Cedar Rapids Gazette, December 14, 1974, Page 3

Cedar Rapids Gazette

December 14, 1974

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Issue date: Saturday, December 14, 1974

Pages available: 32

Previous edition: Friday, December 13, 1974

Next edition: Sunday, December 15, 1974

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Publication name: Cedar Rapids Gazette

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All text in the Cedar Rapids Gazette December 14, 1974, Page 3.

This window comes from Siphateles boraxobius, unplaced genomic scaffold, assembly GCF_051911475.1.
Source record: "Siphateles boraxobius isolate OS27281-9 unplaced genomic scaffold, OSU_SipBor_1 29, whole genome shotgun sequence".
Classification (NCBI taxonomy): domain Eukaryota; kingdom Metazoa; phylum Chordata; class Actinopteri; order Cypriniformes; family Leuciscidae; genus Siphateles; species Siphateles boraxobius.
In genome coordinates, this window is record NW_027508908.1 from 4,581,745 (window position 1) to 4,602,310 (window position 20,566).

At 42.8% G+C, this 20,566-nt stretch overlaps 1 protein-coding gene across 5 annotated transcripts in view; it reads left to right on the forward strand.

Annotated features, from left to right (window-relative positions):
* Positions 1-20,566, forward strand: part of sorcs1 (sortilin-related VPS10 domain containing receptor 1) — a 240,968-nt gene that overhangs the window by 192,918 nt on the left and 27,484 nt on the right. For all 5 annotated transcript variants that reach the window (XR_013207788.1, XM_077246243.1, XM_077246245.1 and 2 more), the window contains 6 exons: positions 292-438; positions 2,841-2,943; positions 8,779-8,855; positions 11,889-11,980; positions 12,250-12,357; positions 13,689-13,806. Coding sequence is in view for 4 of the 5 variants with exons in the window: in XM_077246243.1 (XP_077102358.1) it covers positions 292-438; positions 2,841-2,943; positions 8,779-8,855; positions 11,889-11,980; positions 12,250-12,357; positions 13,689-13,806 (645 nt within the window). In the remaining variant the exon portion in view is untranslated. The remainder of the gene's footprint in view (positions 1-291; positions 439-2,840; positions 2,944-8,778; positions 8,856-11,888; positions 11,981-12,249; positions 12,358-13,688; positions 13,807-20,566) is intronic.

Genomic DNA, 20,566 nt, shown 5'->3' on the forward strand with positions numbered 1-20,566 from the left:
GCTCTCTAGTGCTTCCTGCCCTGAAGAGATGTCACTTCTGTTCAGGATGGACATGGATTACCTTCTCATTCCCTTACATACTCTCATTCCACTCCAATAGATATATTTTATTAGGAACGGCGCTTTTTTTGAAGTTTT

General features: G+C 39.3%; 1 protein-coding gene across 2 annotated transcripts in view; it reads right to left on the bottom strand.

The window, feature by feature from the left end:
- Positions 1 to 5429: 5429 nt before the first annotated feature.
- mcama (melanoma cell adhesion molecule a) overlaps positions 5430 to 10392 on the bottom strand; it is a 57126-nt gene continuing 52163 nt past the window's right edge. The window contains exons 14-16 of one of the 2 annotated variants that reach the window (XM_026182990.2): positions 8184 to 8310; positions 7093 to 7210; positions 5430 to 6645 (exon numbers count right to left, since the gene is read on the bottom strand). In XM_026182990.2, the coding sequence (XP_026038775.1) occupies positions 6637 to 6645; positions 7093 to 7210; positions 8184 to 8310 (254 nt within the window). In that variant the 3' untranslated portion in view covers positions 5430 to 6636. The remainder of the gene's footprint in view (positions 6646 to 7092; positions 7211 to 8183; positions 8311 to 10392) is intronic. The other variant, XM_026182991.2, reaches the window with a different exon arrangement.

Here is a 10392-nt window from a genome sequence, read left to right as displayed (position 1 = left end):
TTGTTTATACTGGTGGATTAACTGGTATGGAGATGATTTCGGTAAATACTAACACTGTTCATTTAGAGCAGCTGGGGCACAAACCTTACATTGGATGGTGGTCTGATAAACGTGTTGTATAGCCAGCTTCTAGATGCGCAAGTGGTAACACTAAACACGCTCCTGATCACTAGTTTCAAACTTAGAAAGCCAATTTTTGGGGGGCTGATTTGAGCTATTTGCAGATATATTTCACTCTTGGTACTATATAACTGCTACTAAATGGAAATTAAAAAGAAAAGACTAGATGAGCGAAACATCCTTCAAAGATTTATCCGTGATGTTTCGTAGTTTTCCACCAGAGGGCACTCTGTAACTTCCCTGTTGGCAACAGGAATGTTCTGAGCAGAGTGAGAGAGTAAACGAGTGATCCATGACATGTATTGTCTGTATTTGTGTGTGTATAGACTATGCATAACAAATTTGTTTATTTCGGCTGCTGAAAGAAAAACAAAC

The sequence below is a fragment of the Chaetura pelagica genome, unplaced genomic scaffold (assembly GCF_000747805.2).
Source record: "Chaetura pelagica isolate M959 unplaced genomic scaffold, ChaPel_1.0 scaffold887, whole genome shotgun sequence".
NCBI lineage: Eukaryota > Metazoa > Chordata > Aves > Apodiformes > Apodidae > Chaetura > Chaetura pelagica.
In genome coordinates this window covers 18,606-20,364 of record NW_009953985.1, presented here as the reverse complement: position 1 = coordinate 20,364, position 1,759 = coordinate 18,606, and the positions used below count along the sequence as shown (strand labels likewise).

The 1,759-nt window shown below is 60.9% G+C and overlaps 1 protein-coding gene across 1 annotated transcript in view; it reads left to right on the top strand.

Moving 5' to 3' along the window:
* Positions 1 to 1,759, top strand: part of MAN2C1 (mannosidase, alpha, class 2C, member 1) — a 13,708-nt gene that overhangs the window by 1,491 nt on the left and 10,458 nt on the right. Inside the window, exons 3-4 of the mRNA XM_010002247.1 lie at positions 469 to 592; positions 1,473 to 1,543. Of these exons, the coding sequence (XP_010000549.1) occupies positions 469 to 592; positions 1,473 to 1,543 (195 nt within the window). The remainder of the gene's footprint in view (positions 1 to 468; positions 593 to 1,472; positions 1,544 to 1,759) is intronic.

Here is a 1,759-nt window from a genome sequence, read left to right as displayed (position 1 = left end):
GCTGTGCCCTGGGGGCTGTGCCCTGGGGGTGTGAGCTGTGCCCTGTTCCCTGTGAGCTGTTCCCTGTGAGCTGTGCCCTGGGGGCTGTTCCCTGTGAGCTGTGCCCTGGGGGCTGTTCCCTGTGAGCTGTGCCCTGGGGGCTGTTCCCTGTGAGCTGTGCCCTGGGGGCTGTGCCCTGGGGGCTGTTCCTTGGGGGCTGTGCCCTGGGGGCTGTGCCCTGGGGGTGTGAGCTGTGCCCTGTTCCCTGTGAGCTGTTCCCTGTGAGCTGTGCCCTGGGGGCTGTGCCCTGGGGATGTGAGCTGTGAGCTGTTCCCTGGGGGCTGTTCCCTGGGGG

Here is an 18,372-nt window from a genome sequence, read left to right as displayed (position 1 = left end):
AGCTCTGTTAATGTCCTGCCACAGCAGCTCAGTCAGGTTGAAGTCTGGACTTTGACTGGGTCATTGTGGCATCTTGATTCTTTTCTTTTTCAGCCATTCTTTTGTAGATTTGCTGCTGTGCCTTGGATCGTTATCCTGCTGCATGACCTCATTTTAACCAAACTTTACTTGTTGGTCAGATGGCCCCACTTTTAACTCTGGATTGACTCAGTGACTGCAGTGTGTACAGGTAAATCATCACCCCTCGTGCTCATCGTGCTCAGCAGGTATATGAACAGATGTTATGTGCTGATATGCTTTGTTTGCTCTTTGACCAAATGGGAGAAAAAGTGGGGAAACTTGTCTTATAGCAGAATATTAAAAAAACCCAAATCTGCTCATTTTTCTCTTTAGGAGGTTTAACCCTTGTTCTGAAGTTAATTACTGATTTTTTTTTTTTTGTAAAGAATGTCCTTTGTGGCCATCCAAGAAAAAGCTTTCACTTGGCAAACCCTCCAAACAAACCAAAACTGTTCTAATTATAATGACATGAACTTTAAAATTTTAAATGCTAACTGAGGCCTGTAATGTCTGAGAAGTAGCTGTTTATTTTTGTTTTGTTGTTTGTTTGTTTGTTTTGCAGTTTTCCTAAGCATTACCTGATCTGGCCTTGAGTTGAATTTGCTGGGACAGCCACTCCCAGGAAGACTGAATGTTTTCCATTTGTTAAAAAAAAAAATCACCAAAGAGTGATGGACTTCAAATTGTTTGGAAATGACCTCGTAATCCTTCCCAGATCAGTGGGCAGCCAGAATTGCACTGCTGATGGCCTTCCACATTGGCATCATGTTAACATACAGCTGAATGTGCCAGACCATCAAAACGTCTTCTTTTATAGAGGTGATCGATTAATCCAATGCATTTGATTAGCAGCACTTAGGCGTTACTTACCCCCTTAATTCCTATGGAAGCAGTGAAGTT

Cedar Rapids Gazette (Newspaper) - December 14, 1974, Cedar Rapids, Iowa The Cedar Kapids Gazette: Sat., December 14, 1974 7AM ISt Snow is forecast for Saturday night for the Great Lakes and vicinity, while some rain will -fall over parts of the west Gulf coast and the Great Basin. Elsewhere, generally fair weather is predicted. The Weather High temperatures Friday, low t> peratures overnight and inches of clpitalion: Anchorage II 19 .01 L. Angeles 71 59 Atlanta ....53 30 Miami ....75 Bismarck ..2003 Mln'apolls 3oor mileage and acceleration, ic said. GM Drivers He claimed EPA retuned its Mrs depending on which test vas to be run while refusing to allow the LaForce engineers to etune their engine. He also said the acceleration md high-speed maneuvering ests on the LaForce car were conducted by GM test drivers. Mrs. Charles Bready Lois Cecil Bready, 86, widow Dr. Charles J. Bready and a Cedar Rapids resident 36 years, died Friday in a Cedar Rapids hospital. Her husband had served as minister of St. Paul's Methodist church. Mrs. Bready was born April 3, 1888, in Vestaburg, Mich. She was a member of St. Paul's United Methodist church and Philathea class. She also was a member of chapter FO of PEG, Tuesday Noon Study club, Ash- ley chapter of DAR and Daugh- ters of the American Colonists. Surviving arc a son, John C., Muscatine; a sister, Vera N. Stevenson, Stanton, Mich., and three grandchildren. Services: Turner chapel east at p.m. Monday by Dr. Ar- nold Chapel may call at Turner east until 1 p.m. Monday. The casket wil! not be opened after the service. Herbst. Entombment of Memories. Friends Woman Loses Dispute; Also Purse and Anne Ilbor, 1313 Oakland road NE, was poorer Friday after she apparently stopped her car :o reprimand four youths who had pelted it with snowballs. Mrs. Ilbor told police that when she left the car the boys, aged about 14 or 15, tried to get a large dog to attack her. Mrs. Ilbor said she knocked at .he doors of four houses and :ound no one home, but finally ;ound a man at a nearby church :o escort her back to her car. When they arrived at the car, tfrs. Ilbor's purse, valued at 112, and in cash were miss- ng. So were the boys. The in- cident happened at p.m. in he 1300 block of Center Point NE. and its east edge would occupy land which now is a railroad right-of-way. The route favored by Hia- watha residents swings west- ward before it reaches the Hia- watha city limits and then curves northwestward to con- nect with highway 150 near Center Point. (Continued from Page 1.) sibility study, but that the ap- proval was never given. At a Sept. 30 meeting of the regional planning group pur- portedly approving the route only 14 persons were present and voting, according to the pe- tition. It went on to say that on Oct. 28 the chairman noted and ruled that the vote was void and in contravention of the by-laws of the commission. The by-laws require that a majority of the 31 members ap- prove such a plan, according to the petition. In spite of this, the highway commission has accepted the Sept. 30 vote as valid and will certify it to the federal highway administration unless ordered not to do so, the plaintiffs claim. The plaintiffs are Marsh C and Shirley L. Goldie, James W and Zeta M. Koenig, Cletus J and Mary L. Conrad, Warren L and Karen K. Hobbs, and Ron nie R. and Jean A. Lewis. On Dec. 3 the regional plan- ning group had asked for fur- ther study of 1-380 alternate routes but highway commis- sion spokesmen said it intend- ed to take the highway "through Hiawatha if federal approval is given. The route favored by the high- way commission goes through Hiawatha west of highway 150. Within the city it would be ele- vated on a 22-foot embankment Judge Refuses Forced Surgery For Defendant NEW YORK (AP) A state supreme court justice has turned down a request by Queens authorities to force man to undergo surgical remov al of a bullet for possible evi dence in the murder of a polio lieutenant. Justice Thomas Agresta ruled Thursday that to force John Smith. to go through the operation would be unconstitu tional and "offensive to fair play and decency and the Amer lean wny of life." He also said removal of the bullet would "constitute a major intrusion into the body of the respondent that would involve trauma and pain and a possible risk of life." Smith was arrested -last June 20 when he sought medical at- tention for a bullet wound of his left shoulder shortly after Lt, Henry Schmiemann was shot dead en a Queens street near lis home. Detectives theorized :hat he was accosted by an armed robber while on his way to work at police headquarters. Because Schmiemann fired one shot from his revolver be- fore he died, authorities believe he might have wounded his as- sailant and therefore petitioned the court for permission to have the bullet removed from Smith for a ballistics test. After his arrest, Smith was charged and later convicted after trial of robbing and as- Magistrate Court Whisler Heads Trade Bureau Ed Whisler was named chair- man of the Chamber of Com- nerce's international trade ureau at the group's annual meeting. Tom Juracek was icked as program chairman. New directors include Robert illiatt, Karel Zachar and V h i s 1 e r Holdover board members are Gaylen Hafar, 3on MacKay, Robert Wood and uracek. Gordon Fennell and Sid Myers ere made honorary life members. Three Cases Bound Over to Grand Jury Three persons have appeared in magistrate's court and have been bound over to the grand jury- Kenneth Dvorak, no address, waived a preliminary hearing Thursday and was bound over on a charge of drunk driving. John Kratz and Gene Kratz, both of route two, Marion, were bound ever Wednesday follow- ing preliminary hearings on charges of possession of con- irolled substance. Car Recovered After Chase; Driver Flees Marion police are looking for man who, fled from a stolen car after a chase about a.m. Saturday. Police said the stolen car was ipotted and a squad car gave :hase. The driver drove south rom the city to the Squaw >eek golf course. The vehicle rent through a fence and into jquaw creek and incurred ex- ensive damage. The driver fled from the scene nd eluded police and Linn ounty sheriff's deputies who earched the area until i.m. The car had been stolen earli- r from Cedar Rapids. Two incidents of malicious damage on the northeast side caused by beer cans hurled at windows were reported early Saturday to police. Edgar Joyner, an engineer al Kennedy high school, reported at a.m. Saturday a win- dow at the building was broken by a beer can. Damage was es- timated at David Nicholas, 2357 Aspen lane NE, reported at a.m. Saturday a thermopane picture window at his residence was aroken by a beer can. Nicholas estimated the damage at Police received a report Fri- day of a broken door window at the Second avenue entrance to city hall. The shattered window was val- ued at S100, police said. Ohio Recount s Called Off COLUMBUS, Ohio (AP) Jemocratic Governor John Gil- igan has called off a recount of jubcrnatcrial ballots after near- complete returns showed for- mer Republican Gov. James Rhodes' victory mar- gin holding steady. Gilligan's press secretary, Robert Tenenbaum, conceded Friday that it was "evident that Man Charged with Tape Player Theft Leonard Guy Bowen, 18, of 705 'ifth avenue SE, was charged 'rid-ay with grand shoplifting in ne theft of a tape player. there be no significant change in the results." Charge Filed in School Brealcin A 14-year-old boy was charged Friday with a breakin last Sat- urday at Polk school, Fifteenth street and B avenue NE, in which several items were taken and three windows broken. Police said the youth alleged- ly look a pocket radio, a pair of shears, cash and an undeter- mined number of lunch tickets 'rom classrooms and the cafete- The investigation is continu- ng, police said. (Continued from Page 1.) 'He camps neither with the lib- irals nor the conservatives." jippmann once gave this credo: Every truly civilized and en- ghtened American is conserva- saulting a young woman. He was sentenced to up to 20 years in prison on that charge but has not been charged in the murder of the police lieutenant. Court Rejects McCord Appeal WASHINGTON (UPI) The J. S. circuit court of appeals Thursday unanimously upheld he conviction of James McCord or his role in the 1972 Water- gate bugging and breakin. McCord was sentenced to rom one to five years in prison iut has served none of it pend- ng the outcome of his appeal. Enrollment Guidelines Expected DES MOINES (UPI) A school desegregation advisory subcommittee here is expected o recommend that all schools n the capital city district have a minority enrollment of at east 8 percent, but not to ex- ceed 12 percent by June, 1979. Trw; recommendation, which quiremcnt. And the recommen- dation is stricter than either federal or state guidelines with [ederal guidelines. The stale public instruction department guidelines say a Des Moines integrated school may have less than a 5.5 per- cent minority enrollment and no Bowen was arrested 'at .and liberal and progres- p.m. Friday by a security guard at the Target store, 4501 First avenue SE, as he allegedly at- tempted to leave without paying for a tape player valued at Bowen was released to the custody of community court ser- vices. Inouye Backers In Guilty Plea WASHINGTON (UPI) A 1974 campaign committee for Sen. Inouye a member of the senate Water- gate committee, pled guilty Fri- day of failing to report a con- tribution. U. S. District Judge George Hart said the violation was tech- nical and suspended sentence. The maximum penalty for the misdemeanor is a fine. Assistant Watergate Prosecu- tor Thomas McBride said the committee failed to report ei- ther the receipt or the return of from the American Ship- building Co. in the summer of 1973. sive." He explained: "This conser- vative who is a liberal is a progressive because he must work and live, he must govern and debate in the world as it is in his own time and as it is going to become." Lippmann was born in New York Sept. 23, 1889, to a wealthy family of German-Jewish de- scent. Privately schooled in New York, he entered Harvard in 1906 and completed his stu- dies there in three years with Phi Beta Kappa honors. He is survived by his wife, the former Helen Byrne Armstrong, whom he married March 26, 1938. A previous marriage ended in divorce. Comeback plans include party !He said GM refused to let the seminars next spring and a massive voter registration drive in the fall to test the success. Mrs. Smith saw no need to change the party position on Issues. "1 do not think we have to change what we stand she said. "We arc positioned cor- rectly on Republican principles. LaForce camp drive the vehicle on its test track. U.S., Romania Sign Accords BUCHAREST (AP) The U. S. and Romania announced Sat- urday- they had signed accords! We arc not saying it right. !for cooperation and exchange in j "I think we have a negative j culture, education, science and mage to overcome. We have to'technology the first agree- oll the story as we sec it. Tell ments of any kind between the Crash Kills Seven ANKARA (UPI) A freight train Friday smashed into the rear of the Adana-Ankara express, stopped because of en- gine trouble. Seven persons were killed and 25 injured. s expected to come out of one more than 31 percent if six subcommittees studying T h e recommendation will il e scg r e g a tion from the non-voluntary would require the snbrommitlro and miistlof schedule, moving of students and considered by the city-wide require busing. Only nine of 76 schools in Des Soviet Tests MOSCOW (AP) The Soviet Union announced Friday that a new series of rocket tests in the Pacific Ocean had been "suc- cessfully accomplished" ahead Wilson Ailing LONDON (UPI) Prime Minister Wilson has canceled all engagements for three days be- cause of a viral infection. (t.i'tliir ORnnids bv Thi Caicfte Co. nnd Dubllshed daily and Sunday 01 500 Third ove. 5E, Cedar Rapids. Iowa S2404. RaDldl, Iowa. Subscription rain bv carrier 95 ctnti a week. Bv moll: Night Edition end Sunday' lltuet S3.75 a month. 139.00 o vtor- Af- ternoon Editions and Sunday 7 Issues 13.15 a month. o year, other stales ond U.S. territories a year. No Moll subscriptions accepted In orsas havino Gaiette carrier service. The Associated Press Is entitled exclusively lo the use tor reoubllcollon of all the local news printed In this news, oaper OS well as all AP news dispatches. Moines currently meet that re- advisory committee on intercul- tural affairs and the Des Moines board of education. )ur story our way." I two governments. FLOWERS SAY SO WILL Ave. Floral Botanicals 39 Ifilh Ave. S.W. 366.] US For 61 years flowers for all occasions J01IX E. LAPES Convenlonf downtown location 308 Third Avenue S.E. 365-0511 John B. Turner Son Funeral Directors Serving all faiths since 1888. 'Mirnrr'sKasi SOO.SrcoiKl Avc.SIi 'llirner'sWrst ;